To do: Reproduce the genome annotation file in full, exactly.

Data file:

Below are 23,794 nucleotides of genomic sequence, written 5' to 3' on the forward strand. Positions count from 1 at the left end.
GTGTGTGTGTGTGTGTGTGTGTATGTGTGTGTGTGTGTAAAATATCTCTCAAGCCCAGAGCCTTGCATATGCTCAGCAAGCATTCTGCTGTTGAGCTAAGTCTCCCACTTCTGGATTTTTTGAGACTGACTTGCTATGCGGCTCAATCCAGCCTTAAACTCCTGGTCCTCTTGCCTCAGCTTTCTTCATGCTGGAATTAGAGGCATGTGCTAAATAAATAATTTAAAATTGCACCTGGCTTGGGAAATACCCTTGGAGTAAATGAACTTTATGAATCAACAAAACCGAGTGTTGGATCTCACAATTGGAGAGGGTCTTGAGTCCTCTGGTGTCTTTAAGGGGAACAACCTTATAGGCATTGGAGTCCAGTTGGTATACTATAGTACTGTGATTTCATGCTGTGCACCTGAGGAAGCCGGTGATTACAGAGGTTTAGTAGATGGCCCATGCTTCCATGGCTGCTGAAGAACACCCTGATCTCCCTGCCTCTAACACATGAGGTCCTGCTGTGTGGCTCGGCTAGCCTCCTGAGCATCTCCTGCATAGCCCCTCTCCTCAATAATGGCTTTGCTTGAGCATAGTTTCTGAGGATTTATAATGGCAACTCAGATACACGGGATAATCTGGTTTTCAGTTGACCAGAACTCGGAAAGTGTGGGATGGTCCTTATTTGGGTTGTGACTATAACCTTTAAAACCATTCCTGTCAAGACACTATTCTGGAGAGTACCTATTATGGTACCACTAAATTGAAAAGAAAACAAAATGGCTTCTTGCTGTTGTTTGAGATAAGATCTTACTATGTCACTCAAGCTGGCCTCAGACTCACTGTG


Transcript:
Below are 23,794 nucleotides of genomic sequence, written 5' to 3' on the forward strand. Positions count from 1 at the left end.
GTGTGTGTGTGTGTGTGTGTGTATGTGTGTGTGTGTGTAAAATATCTCTCAAGCCCAGAGCCTTGCATATGCTCAGCAAGCATTCTGCTGTTGAGCTAAGTCTCCCACTTCTGGATTTTTTGAGACTGACTTGCTATGCGGCTCAATCCAGCCTTAAACTCCTGGTCCTCTTGCCTCAGCTTTCTTCATGCTGGAATTAGAGGCATGTGCTAAATAAATAATTTAAAATTGCACCTGGCTTGGGAAATACCCTTGGAGTAAATGAACTTTATGAATCAACAAAACCGAGTGTTGGATCTCACAATTGGAGAGGGTCTTGAGTCCTCTGGTGTCTTTAAGGGGAACAACCTTATAGGCATTGGAGTCCAGTTGGTATACTATAGTACTGTGATTTCATGCTGTGCACCTGAGGAAGCCGGTGATTACAGAGGTTTAGTAGATGGCCCATGCTTCCATGGCTGCTGAAGAACACCCTGATCTCCCTGCCTCTAACACATGAGGTCCTGCTGTGTGGCTCGGCTAGCCTCCTGAGCATCTCCTGCATAGCCCCTCTCCTCAATAATGGCTTTGCTTGAGCATAGTTTCTGAGGATTTATAATGGCAACTCAGATACACGGGATAATCTGGTTTTCAGTTGACCAGAACTCGGAAAGTGTGGGATGGTCCTTATTTGGGTTGTGACTATAACCTTTAAAACCATTCCTGTCAAGACACTATTCTGGAGAGTACCTATTATGGTACCACTAAATTGAAAAGAAAACAAAATGGCTTCTTGCTGTTGTTTGAGATAAGATCTTACTATGTCACTCAAGCTGGCCTCAGACTCACTGTG